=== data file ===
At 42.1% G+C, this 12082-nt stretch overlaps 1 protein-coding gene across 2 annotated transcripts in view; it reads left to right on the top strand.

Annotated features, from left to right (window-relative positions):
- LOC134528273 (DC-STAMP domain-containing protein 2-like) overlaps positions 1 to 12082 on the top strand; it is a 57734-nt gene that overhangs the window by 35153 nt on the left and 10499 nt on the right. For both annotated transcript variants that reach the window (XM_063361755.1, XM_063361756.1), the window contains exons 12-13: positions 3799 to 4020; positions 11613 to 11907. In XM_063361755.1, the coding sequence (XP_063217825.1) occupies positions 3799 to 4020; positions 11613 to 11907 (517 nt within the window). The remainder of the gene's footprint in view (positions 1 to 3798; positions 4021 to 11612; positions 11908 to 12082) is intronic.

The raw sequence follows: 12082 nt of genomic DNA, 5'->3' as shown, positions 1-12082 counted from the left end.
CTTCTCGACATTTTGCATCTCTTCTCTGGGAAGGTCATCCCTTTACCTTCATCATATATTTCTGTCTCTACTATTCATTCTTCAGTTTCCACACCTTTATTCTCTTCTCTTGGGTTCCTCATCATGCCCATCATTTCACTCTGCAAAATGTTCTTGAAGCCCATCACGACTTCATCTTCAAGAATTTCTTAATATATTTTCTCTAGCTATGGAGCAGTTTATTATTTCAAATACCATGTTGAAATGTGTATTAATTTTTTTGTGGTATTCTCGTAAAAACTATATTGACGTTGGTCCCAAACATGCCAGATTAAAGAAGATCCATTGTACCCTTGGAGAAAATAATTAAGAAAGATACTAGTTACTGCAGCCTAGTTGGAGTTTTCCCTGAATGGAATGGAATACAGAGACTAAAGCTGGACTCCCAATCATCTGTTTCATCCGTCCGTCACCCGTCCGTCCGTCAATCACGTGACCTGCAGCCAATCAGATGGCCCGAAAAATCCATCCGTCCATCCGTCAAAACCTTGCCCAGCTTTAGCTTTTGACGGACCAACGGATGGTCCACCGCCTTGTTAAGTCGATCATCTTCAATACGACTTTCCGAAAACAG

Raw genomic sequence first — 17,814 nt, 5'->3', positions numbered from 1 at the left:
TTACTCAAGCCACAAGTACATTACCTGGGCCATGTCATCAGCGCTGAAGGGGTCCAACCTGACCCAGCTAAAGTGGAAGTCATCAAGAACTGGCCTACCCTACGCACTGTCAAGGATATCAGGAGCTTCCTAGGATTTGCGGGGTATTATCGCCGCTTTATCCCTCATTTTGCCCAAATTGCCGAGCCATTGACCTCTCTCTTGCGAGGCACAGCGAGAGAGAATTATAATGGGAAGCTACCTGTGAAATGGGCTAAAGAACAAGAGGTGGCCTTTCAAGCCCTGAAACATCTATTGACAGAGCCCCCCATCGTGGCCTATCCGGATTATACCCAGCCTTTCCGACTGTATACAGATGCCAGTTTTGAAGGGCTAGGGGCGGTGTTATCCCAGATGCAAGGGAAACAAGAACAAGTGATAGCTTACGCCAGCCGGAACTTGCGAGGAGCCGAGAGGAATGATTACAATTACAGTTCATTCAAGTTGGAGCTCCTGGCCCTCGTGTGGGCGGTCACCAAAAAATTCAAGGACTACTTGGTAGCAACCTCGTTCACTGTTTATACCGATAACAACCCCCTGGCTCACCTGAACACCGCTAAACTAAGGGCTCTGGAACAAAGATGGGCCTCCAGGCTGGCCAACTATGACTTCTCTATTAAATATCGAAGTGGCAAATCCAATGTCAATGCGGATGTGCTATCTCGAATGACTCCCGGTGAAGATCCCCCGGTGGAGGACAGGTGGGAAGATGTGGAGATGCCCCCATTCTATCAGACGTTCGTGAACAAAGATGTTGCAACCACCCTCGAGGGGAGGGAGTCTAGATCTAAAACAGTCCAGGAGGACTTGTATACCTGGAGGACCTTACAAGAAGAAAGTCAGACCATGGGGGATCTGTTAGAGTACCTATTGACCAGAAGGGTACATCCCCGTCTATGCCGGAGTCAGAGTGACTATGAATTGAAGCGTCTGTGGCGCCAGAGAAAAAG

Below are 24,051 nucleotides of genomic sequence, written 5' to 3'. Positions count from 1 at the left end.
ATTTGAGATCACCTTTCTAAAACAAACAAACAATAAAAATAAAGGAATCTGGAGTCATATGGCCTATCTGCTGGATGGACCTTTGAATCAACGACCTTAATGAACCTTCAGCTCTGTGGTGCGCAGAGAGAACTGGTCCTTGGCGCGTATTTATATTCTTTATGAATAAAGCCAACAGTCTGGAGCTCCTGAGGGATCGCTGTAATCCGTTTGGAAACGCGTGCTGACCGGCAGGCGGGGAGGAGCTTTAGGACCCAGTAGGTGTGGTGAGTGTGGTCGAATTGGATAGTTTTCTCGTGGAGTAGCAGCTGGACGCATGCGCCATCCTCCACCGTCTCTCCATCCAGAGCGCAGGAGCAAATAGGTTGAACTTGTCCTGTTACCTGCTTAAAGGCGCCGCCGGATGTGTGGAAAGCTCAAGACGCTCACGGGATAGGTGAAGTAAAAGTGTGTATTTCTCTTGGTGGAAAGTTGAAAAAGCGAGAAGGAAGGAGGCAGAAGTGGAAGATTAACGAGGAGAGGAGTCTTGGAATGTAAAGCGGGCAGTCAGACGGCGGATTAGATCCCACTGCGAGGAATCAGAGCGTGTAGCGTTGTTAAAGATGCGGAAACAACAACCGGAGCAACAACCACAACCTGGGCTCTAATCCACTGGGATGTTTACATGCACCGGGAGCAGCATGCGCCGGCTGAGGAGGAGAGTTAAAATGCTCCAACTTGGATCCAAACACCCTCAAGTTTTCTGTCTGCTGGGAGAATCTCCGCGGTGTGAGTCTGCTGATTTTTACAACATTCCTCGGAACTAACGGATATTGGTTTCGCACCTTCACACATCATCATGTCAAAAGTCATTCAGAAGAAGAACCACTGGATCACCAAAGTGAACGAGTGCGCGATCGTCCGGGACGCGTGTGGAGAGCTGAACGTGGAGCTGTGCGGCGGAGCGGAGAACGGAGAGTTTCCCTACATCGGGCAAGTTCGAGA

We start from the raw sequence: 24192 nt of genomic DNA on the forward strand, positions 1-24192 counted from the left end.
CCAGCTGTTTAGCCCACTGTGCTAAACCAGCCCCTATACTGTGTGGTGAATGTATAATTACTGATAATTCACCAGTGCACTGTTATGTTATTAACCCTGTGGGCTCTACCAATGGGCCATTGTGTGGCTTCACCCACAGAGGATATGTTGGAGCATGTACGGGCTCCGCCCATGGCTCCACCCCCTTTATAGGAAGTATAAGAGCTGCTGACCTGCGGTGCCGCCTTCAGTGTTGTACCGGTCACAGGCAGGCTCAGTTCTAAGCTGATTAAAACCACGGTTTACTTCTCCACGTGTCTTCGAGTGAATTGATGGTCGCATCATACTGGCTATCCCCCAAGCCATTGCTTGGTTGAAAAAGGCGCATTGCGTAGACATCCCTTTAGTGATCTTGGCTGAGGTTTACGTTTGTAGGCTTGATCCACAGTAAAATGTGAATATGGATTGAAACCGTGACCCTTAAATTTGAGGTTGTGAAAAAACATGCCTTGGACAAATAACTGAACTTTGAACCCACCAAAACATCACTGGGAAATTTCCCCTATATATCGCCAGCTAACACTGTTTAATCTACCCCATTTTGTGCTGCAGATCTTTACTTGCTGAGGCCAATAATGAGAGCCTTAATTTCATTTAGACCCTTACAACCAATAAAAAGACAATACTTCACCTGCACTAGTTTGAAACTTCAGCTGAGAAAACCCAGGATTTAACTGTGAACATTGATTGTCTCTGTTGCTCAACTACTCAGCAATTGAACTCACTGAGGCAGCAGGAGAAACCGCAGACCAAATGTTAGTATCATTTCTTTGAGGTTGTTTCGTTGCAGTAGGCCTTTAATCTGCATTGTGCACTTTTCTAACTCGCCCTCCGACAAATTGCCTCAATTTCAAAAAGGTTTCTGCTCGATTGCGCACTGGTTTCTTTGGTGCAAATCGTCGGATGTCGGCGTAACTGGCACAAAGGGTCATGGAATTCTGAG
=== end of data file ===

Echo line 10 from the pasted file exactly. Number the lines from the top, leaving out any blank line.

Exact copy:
We start from the raw sequence: 24192 nt of genomic DNA on the forward strand, positions 1-24192 counted from the left end.